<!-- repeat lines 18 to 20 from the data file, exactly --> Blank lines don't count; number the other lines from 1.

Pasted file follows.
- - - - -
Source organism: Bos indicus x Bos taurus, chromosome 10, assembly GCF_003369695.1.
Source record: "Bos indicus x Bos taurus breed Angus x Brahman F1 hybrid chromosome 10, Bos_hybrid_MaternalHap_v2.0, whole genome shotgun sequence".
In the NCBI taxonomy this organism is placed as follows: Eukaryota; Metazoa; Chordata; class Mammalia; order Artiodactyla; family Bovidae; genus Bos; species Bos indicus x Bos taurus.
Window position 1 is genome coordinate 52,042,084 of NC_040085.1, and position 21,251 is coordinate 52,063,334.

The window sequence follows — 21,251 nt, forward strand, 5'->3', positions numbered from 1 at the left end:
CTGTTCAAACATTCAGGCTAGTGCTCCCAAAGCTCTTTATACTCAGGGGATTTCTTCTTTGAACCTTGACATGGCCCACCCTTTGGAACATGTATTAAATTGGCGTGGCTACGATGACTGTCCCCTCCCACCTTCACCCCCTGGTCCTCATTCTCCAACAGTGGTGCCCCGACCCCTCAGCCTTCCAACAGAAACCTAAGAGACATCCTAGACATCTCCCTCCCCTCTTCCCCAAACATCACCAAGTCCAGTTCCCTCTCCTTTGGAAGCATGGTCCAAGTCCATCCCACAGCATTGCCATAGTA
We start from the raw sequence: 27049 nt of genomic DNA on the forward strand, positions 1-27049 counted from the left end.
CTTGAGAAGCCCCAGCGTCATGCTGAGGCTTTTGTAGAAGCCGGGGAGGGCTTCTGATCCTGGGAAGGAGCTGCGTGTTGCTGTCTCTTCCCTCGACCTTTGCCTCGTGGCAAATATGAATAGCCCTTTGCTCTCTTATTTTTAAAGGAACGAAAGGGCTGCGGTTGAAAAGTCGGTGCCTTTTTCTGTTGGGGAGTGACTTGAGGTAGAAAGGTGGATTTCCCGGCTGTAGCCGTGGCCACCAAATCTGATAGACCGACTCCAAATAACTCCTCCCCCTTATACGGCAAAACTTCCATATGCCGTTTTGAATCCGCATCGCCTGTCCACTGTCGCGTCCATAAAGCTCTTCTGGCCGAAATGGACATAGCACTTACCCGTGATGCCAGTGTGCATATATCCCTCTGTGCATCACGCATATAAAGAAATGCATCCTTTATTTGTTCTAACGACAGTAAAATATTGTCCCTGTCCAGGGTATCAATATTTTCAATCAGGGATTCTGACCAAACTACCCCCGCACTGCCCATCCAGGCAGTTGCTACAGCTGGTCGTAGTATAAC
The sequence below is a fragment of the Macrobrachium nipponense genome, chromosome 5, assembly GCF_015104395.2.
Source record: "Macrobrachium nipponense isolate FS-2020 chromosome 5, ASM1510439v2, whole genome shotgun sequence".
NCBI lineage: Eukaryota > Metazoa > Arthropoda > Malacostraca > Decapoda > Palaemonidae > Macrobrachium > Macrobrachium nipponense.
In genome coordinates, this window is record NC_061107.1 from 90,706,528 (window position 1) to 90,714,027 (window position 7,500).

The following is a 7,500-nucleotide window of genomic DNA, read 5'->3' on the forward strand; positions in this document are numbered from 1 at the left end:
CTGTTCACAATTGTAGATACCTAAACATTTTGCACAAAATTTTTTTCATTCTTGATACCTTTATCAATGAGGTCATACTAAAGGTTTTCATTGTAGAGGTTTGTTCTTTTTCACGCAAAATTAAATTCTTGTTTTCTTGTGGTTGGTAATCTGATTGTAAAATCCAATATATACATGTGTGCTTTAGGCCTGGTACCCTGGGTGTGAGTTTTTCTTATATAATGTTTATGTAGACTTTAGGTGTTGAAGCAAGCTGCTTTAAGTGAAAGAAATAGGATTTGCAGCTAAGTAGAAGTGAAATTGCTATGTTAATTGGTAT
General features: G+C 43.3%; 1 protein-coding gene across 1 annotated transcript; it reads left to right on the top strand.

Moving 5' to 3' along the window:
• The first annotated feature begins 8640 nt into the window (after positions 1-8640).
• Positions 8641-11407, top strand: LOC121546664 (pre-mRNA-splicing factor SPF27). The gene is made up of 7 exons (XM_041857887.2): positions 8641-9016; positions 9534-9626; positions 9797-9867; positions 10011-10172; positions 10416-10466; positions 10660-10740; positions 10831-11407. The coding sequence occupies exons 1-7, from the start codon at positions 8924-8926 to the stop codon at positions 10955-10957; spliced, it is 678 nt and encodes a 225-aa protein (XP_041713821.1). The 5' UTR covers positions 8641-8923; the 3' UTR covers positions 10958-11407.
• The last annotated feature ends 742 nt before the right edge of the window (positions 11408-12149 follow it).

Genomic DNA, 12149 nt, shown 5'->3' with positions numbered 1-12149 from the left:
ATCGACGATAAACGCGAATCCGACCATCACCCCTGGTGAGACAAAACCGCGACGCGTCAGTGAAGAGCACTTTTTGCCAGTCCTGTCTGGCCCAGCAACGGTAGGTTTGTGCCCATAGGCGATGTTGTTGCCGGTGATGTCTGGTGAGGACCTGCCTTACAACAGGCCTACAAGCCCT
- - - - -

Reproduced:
• Positions 8641-11407, top strand: LOC121546664 (pre-mRNA-splicing factor SPF27). The gene is made up of 7 exons (XM_041857887.2): positions 8641-9016; positions 9534-9626; positions 9797-9867; positions 10011-10172; positions 10416-10466; positions 10660-10740; positions 10831-11407. The coding sequence occupies exons 1-7, from the start codon at positions 8924-8926 to the stop codon at positions 10955-10957; spliced, it is 678 nt and encodes a 225-aa protein (XP_041713821.1). The 5' UTR covers positions 8641-8923; the 3' UTR covers positions 10958-11407.
• The last annotated feature ends 742 nt before the right edge of the window (positions 11408-12149 follow it).

Genomic DNA, 12149 nt, shown 5'->3' with positions numbered 1-12149 from the left: